It was a Selection Sunday like none before it. For in addition to the sixty-four college basketball teams that were chosen on March 14 to compete in the championship tournament, four additional teams were tapped by the NCAA to serve as potential “alternates” should any of those in the schedule have to drop out because of a Covid-19 outbreak. And though that didn’t happen with the first team that had to forfeit on only the second day, the plan is still that there will be no re-ordering of the brackets should another health disqualification occur. So if even a top-seed team cannot play at the last minute, their spot may go to an alternate that wasn’t even invited to the Big Dance in the first place.
Centuries ago, however, “Selection Day” meant something else to the ancient Hebrews. For according to Exodus 12.3, on the tenth day of the first month of Nisan (usually March to April sometime according to the Gregorian calendar), every Jewish male was instructed to pick out a lamb that would be the right size for his household to eat at Passover. And if a household was too small, they were instructed to join with another family and form what we might call in the language of our day, a Passover Pod.
Israelites could choose either a lamb or a goat, but the law of Moses specified that the animal in question should be a one-year old male without blemish or defect. Oddly enough, however, families often took the animal which they had selected into their homes or campsite until the fourteenth day of Nisan when they would be killed and eaten that evening for the Passover meal.
Why would they do so? In part it may have been for the family to have time to carefully examine the animal and make certain it had no disqualifying marks. For the thousands of pilgrims who came to Jerusalem for the required festival would more than likely not have brought their own livestock with them. Instead, upon entering the city, they would simply have made their way to the market place to pick a lamb from the flocks that the Sadducees, ever mindful of the business end of the Temple, had thoughtfully bred and raised for purchase.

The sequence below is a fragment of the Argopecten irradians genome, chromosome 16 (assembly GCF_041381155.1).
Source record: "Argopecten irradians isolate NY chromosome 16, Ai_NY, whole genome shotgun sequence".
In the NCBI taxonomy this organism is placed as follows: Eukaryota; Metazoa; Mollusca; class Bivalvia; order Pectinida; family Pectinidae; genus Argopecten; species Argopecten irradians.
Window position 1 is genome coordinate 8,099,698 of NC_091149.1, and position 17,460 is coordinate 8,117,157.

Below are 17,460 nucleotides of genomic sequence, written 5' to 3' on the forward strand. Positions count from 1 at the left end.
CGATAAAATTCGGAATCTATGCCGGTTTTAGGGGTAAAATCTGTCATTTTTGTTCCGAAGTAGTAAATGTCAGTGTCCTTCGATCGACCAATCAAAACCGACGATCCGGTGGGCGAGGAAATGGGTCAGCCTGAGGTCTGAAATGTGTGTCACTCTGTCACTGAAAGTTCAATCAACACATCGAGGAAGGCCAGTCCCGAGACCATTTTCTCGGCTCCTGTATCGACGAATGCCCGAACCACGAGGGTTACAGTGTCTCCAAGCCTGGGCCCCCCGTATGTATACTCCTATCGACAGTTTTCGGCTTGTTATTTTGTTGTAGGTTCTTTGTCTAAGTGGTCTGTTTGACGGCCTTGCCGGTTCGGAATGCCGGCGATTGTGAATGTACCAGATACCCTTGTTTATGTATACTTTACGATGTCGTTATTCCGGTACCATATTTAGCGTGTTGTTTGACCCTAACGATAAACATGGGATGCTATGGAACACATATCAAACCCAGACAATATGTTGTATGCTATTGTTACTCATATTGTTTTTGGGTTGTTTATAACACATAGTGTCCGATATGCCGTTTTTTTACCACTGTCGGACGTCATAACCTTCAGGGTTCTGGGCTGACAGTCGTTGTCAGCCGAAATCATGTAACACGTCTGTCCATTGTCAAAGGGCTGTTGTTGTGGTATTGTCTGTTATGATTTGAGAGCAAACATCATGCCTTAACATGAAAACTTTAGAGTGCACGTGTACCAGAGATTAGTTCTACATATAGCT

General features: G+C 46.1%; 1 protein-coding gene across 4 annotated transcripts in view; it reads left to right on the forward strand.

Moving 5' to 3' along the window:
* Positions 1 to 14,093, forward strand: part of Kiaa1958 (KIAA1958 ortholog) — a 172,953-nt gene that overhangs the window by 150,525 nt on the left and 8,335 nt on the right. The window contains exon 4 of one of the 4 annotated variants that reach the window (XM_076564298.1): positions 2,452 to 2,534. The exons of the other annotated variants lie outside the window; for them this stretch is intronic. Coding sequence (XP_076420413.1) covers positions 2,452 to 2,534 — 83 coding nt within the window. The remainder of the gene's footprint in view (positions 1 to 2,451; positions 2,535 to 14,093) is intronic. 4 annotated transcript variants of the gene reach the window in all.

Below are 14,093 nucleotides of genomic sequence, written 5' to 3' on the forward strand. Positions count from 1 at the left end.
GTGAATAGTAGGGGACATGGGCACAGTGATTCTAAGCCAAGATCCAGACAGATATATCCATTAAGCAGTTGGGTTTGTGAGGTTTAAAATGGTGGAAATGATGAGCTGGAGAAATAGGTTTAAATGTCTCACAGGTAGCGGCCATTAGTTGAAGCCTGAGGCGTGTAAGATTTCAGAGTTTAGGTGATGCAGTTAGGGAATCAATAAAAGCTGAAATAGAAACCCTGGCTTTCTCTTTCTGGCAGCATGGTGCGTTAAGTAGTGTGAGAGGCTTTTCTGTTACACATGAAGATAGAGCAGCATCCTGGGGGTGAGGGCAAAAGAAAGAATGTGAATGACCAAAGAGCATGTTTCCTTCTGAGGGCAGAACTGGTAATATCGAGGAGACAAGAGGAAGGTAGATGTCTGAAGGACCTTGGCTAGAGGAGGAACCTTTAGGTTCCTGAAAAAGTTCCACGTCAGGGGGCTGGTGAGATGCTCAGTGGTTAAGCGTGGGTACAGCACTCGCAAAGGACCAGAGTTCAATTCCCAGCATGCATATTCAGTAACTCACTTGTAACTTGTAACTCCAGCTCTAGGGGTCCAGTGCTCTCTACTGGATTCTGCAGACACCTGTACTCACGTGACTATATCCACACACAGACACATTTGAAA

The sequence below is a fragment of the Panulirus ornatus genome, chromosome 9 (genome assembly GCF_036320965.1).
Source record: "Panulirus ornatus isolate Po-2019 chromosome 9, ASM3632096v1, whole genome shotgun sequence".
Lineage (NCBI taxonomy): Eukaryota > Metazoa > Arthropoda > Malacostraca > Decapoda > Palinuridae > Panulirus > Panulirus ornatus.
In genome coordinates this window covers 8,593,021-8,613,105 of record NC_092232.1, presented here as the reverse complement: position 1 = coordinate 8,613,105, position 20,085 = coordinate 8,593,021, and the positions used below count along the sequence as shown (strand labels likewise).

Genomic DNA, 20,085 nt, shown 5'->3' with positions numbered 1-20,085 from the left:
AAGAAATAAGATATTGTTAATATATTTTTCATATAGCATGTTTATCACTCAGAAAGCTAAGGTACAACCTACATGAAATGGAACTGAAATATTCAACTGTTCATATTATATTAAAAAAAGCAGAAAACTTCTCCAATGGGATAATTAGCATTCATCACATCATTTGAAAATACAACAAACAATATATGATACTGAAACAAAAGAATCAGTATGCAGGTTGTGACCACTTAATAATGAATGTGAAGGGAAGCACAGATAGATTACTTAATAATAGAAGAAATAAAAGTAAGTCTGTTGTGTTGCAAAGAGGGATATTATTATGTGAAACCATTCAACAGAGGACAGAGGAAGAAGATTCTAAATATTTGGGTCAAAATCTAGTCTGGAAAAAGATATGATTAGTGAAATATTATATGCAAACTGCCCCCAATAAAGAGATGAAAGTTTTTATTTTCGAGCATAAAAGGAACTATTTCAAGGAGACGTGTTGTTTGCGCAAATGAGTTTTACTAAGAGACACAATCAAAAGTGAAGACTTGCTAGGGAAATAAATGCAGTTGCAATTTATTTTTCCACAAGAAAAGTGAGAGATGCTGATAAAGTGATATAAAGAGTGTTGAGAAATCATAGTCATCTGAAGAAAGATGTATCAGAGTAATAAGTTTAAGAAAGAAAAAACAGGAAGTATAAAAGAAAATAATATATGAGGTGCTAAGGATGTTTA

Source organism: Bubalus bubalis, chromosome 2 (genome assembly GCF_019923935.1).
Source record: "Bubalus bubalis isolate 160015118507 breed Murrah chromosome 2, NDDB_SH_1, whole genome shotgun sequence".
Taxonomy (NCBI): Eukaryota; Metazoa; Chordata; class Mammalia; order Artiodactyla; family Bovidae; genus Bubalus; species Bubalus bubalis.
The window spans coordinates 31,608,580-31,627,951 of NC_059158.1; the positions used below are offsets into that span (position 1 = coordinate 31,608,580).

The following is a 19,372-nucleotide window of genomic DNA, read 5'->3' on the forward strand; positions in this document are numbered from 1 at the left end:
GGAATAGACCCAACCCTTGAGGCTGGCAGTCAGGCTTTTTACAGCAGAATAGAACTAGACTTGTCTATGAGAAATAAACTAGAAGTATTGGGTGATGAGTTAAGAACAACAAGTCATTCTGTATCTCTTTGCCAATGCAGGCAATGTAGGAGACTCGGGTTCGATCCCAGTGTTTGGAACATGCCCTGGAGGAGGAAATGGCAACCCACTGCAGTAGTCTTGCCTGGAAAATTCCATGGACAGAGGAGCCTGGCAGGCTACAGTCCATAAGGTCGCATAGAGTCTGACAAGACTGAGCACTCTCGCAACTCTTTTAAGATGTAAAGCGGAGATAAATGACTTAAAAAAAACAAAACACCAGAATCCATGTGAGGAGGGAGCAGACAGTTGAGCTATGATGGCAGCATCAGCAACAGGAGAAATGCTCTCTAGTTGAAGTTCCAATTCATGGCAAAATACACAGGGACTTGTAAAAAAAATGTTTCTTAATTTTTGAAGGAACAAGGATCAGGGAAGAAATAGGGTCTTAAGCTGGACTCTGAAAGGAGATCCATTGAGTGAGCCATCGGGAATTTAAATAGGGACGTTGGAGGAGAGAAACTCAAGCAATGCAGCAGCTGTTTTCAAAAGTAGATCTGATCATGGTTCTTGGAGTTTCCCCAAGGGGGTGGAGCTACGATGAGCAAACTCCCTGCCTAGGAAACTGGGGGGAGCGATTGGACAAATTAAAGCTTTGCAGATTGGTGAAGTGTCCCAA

But the custom perhaps had another purpose as well, namely, allowing observant Jews to more closely bond with the lamb that was to be offered up as a sacrifice for their own sins. For clearly, knowing the sacrifice personally couldn’t help but make it far more impactful.
All of which makes the Holy Week story even more intriguing. For if you do the math, what jumps out is that as the Passover lamb was killed on the Thursday of that festival that means that Jesus arrived into Jerusalem not just on what we’ve come to call Palm Sunday four days earlier, but specifically on “Lamb Selection Day.” And by doing so, the message He sent was fairly plain: “I am the Passover Lamb that can save you, so choose me!” Then as if to follow up, Jesus came to the Temple every day that week so that everyone interested could carefully look Him over and hear His claims.
It’s no wonder thus that the apostle Paul told the Corinthians that “Christ, our Passover Lamb, has been sacrificed” (1 Corinthians 5.7) and the unknown composer of the Book of Hebrews similarly proclaimed that “Christ was sacrificed once to take away the sins of many” (Hebrews 9.28). Even at the very beginning of His public ministry, his cousin John the Baptist recognized who Jesus was when he saw Jesus passing by and told his own disciples, “Behold, the Lamb of God!” (John 1.36) And still later, the apostle Peter reminded others that they were indeed “redeemed with the precious blood of Christ, a lamb without blemish or spot.” (1 Peter 1.19).
It makes me wonder a bit, thus, if in addition to waving palms each year at the beginning of Holy Week, we might just want to consider checking out the livestock as well on Palm Sunday. For even without an actual sheep or a goat to inspect, the days ahead are truly an appropriate time to come face to face with the claims and character of the Christ.
Never mind therefore how unprecedented this year’s NCAA March Madness with its teams in waiting is; when Jesus showed up on that ancient Lamb Selection Day in Jerusalem, it was clearly a moment that changed the entire world. What’s more, in those days between His Triumphal Entry and arrest, the “Final Four” came to have a very different meaning indeed.
(This post appears as well in the Spring issue of the Christ Church Community magazine.)